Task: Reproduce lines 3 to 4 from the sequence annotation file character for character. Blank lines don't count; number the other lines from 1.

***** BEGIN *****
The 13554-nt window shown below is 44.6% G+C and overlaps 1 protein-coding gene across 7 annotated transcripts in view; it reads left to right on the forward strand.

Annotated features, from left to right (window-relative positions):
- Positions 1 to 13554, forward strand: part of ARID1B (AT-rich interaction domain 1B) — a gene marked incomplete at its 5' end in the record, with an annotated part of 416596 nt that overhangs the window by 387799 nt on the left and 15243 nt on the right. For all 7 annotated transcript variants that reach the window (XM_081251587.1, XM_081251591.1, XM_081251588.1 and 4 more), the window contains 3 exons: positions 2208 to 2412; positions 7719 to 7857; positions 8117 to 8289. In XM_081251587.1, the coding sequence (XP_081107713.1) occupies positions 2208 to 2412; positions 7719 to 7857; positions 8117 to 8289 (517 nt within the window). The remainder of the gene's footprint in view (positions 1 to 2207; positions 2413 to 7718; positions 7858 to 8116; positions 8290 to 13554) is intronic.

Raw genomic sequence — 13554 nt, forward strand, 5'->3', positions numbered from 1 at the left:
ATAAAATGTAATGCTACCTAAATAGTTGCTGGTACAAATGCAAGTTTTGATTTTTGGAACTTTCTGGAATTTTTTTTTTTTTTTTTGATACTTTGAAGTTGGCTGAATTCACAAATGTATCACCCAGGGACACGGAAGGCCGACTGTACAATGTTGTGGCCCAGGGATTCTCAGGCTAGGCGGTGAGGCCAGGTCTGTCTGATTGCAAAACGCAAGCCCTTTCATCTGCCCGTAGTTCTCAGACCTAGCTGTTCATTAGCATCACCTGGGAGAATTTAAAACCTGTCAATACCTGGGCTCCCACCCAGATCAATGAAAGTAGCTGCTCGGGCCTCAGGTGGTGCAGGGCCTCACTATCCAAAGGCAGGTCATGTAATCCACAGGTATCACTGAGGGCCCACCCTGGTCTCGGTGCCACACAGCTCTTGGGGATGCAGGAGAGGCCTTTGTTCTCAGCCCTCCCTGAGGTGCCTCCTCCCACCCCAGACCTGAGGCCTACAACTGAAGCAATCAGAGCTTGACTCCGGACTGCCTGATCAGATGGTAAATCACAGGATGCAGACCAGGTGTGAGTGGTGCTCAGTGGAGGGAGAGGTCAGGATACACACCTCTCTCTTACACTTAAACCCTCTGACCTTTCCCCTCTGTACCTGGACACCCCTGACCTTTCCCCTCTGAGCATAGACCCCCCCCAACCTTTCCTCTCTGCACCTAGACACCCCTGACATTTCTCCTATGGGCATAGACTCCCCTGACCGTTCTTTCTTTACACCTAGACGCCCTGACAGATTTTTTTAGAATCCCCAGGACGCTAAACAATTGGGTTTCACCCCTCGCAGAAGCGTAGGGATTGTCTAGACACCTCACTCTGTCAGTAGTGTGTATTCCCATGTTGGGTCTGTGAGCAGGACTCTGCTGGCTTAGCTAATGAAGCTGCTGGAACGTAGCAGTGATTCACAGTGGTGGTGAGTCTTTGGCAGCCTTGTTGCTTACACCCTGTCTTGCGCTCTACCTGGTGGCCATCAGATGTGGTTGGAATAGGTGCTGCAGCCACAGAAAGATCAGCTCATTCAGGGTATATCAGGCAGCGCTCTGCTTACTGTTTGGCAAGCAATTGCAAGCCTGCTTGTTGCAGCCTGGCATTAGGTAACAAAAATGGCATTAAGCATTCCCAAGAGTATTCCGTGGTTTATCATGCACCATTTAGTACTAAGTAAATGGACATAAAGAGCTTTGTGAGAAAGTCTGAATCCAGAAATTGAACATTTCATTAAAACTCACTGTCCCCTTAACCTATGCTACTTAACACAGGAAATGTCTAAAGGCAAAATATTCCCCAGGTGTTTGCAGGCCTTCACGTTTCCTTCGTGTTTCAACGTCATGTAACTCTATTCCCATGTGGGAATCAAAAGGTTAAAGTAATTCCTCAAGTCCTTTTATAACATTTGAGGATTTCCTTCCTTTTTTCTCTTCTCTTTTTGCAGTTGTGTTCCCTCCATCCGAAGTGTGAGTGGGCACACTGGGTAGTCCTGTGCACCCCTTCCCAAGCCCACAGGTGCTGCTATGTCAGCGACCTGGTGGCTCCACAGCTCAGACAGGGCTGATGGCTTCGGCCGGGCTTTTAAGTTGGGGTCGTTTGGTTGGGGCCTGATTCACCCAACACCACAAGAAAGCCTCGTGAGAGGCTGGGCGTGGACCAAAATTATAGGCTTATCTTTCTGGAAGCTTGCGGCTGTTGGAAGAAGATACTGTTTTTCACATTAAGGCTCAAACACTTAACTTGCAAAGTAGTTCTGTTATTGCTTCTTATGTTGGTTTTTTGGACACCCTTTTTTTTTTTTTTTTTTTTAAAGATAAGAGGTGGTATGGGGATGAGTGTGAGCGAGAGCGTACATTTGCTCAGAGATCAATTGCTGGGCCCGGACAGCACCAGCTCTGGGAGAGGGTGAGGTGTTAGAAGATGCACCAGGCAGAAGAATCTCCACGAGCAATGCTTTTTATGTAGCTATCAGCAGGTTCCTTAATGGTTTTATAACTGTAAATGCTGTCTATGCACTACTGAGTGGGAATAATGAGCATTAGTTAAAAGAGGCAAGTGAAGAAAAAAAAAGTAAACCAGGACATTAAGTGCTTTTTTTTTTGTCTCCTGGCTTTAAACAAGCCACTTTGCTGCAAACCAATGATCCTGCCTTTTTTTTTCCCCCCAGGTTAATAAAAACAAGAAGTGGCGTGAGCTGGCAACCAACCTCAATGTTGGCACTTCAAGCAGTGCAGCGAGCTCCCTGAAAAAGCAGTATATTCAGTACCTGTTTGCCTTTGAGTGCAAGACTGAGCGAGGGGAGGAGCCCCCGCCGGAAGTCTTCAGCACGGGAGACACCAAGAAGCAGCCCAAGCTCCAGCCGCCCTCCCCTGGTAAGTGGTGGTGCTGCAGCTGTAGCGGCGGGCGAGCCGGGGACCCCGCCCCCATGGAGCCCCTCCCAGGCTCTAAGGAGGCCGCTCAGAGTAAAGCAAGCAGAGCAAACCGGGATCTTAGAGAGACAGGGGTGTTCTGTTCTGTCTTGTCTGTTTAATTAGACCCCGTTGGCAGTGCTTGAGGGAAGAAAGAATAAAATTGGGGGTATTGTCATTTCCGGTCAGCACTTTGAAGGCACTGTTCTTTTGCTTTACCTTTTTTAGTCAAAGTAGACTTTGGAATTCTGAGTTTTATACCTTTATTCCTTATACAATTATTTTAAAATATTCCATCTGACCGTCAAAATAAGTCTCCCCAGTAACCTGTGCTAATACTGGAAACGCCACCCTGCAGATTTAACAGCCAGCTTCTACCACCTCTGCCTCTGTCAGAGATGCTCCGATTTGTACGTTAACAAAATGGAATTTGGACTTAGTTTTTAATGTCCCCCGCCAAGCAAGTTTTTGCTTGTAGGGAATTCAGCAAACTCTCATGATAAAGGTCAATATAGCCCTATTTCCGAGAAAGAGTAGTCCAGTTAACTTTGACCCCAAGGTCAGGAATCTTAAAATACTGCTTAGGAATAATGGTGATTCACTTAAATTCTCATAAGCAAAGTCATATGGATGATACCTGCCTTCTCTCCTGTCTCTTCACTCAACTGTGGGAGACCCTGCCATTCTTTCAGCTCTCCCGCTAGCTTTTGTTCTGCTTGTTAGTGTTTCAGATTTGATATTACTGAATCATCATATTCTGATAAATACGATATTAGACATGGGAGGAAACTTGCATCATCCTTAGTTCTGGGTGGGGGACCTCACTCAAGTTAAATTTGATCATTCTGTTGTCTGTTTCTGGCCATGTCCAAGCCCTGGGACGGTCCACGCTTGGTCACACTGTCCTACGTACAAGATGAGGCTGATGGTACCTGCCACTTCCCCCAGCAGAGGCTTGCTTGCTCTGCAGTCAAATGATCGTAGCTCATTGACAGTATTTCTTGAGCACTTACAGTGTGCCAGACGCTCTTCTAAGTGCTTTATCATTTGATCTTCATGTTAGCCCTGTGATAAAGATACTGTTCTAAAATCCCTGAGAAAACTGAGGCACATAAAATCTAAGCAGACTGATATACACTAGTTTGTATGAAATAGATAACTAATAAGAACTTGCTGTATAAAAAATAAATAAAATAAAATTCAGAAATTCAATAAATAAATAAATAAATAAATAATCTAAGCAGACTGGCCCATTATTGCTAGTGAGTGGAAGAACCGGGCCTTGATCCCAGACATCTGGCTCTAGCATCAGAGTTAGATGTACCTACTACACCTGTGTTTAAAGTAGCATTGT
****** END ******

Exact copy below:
- Positions 1 to 13554, forward strand: part of ARID1B (AT-rich interaction domain 1B) — a gene marked incomplete at its 5' end in the record, with an annotated part of 416596 nt that overhangs the window by 387799 nt on the left and 15243 nt on the right. For all 7 annotated transcript variants that reach the window (XM_081251587.1, XM_081251591.1, XM_081251588.1 and 4 more), the window contains 3 exons: positions 2208 to 2412; positions 7719 to 7857; positions 8117 to 8289. In XM_081251587.1, the coding sequence (XP_081107713.1) occupies positions 2208 to 2412; positions 7719 to 7857; positions 8117 to 8289 (517 nt within the window). The remainder of the gene's footprint in view (positions 1 to 2207; positions 2413 to 7718; positions 7858 to 8116; positions 8290 to 13554) is intronic.

Raw genomic sequence — 13554 nt, forward strand, 5'->3', positions numbered from 1 at the left: